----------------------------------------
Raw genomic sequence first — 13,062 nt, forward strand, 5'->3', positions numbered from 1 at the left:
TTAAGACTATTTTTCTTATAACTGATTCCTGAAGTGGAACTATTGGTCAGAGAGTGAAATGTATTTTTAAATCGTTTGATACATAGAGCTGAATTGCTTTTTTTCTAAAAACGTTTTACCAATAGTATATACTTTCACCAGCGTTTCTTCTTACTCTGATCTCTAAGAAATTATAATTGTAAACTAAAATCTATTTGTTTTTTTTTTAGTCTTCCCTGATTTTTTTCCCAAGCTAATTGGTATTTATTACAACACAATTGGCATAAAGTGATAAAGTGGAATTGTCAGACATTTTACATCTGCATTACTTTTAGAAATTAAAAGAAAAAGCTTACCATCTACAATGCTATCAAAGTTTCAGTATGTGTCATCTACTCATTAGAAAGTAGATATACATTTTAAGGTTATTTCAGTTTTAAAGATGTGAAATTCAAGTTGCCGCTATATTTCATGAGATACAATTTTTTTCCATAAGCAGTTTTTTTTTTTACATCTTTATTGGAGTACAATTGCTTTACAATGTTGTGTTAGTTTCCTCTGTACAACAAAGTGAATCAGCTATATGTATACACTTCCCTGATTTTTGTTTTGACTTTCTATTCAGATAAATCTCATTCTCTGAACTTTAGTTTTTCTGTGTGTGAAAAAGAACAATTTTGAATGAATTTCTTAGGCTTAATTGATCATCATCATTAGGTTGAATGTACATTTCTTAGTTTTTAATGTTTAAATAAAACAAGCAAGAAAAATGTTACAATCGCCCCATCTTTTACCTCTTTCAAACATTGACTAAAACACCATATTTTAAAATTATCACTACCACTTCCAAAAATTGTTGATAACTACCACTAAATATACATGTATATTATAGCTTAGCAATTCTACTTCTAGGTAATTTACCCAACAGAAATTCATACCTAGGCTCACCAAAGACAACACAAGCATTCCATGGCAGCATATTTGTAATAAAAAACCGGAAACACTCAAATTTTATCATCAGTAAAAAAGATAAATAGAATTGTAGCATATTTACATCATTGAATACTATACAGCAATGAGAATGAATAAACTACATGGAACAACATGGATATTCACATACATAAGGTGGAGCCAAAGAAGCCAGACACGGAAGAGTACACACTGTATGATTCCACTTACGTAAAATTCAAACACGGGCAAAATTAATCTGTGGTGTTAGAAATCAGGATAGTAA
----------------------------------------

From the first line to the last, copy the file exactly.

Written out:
Raw genomic sequence first — 13,062 nt, forward strand, 5'->3', positions numbered from 1 at the left:
TTAAGACTATTTTTCTTATAACTGATTCCTGAAGTGGAACTATTGGTCAGAGAGTGAAATGTATTTTTAAATCGTTTGATACATAGAGCTGAATTGCTTTTTTTCTAAAAACGTTTTACCAATAGTATATACTTTCACCAGCGTTTCTTCTTACTCTGATCTCTAAGAAATTATAATTGTAAACTAAAATCTATTTGTTTTTTTTTTAGTCTTCCCTGATTTTTTTCCCAAGCTAATTGGTATTTATTACAACACAATTGGCATAAAGTGATAAAGTGGAATTGTCAGACATTTTACATCTGCATTACTTTTAGAAATTAAAAGAAAAAGCTTACCATCTACAATGCTATCAAAGTTTCAGTATGTGTCATCTACTCATTAGAAAGTAGATATACATTTTAAGGTTATTTCAGTTTTAAAGATGTGAAATTCAAGTTGCCGCTATATTTCATGAGATACAATTTTTTTCCATAAGCAGTTTTTTTTTTTACATCTTTATTGGAGTACAATTGCTTTACAATGTTGTGTTAGTTTCCTCTGTACAACAAAGTGAATCAGCTATATGTATACACTTCCCTGATTTTTGTTTTGACTTTCTATTCAGATAAATCTCATTCTCTGAACTTTAGTTTTTCTGTGTGTGAAAAAGAACAATTTTGAATGAATTTCTTAGGCTTAATTGATCATCATCATTAGGTTGAATGTACATTTCTTAGTTTTTAATGTTTAAATAAAACAAGCAAGAAAAATGTTACAATCGCCCCATCTTTTACCTCTTTCAAACATTGACTAAAACACCATATTTTAAAATTATCACTACCACTTCCAAAAATTGTTGATAACTACCACTAAATATACATGTATATTATAGCTTAGCAATTCTACTTCTAGGTAATTTACCCAACAGAAATTCATACCTAGGCTCACCAAAGACAACACAAGCATTCCATGGCAGCATATTTGTAATAAAAAACCGGAAACACTCAAATTTTATCATCAGTAAAAAAGATAAATAGAATTGTAGCATATTTACATCATTGAATACTATACAGCAATGAGAATGAATAAACTACATGGAACAACATGGATATTCACATACATAAGGTGGAGCCAAAGAAGCCAGACACGGAAGAGTACACACTGTATGATTCCACTTACGTAAAATTCAAACACGGGCAAAATTAATCTGTGGTGTTAGAAATCAGGATAGTAA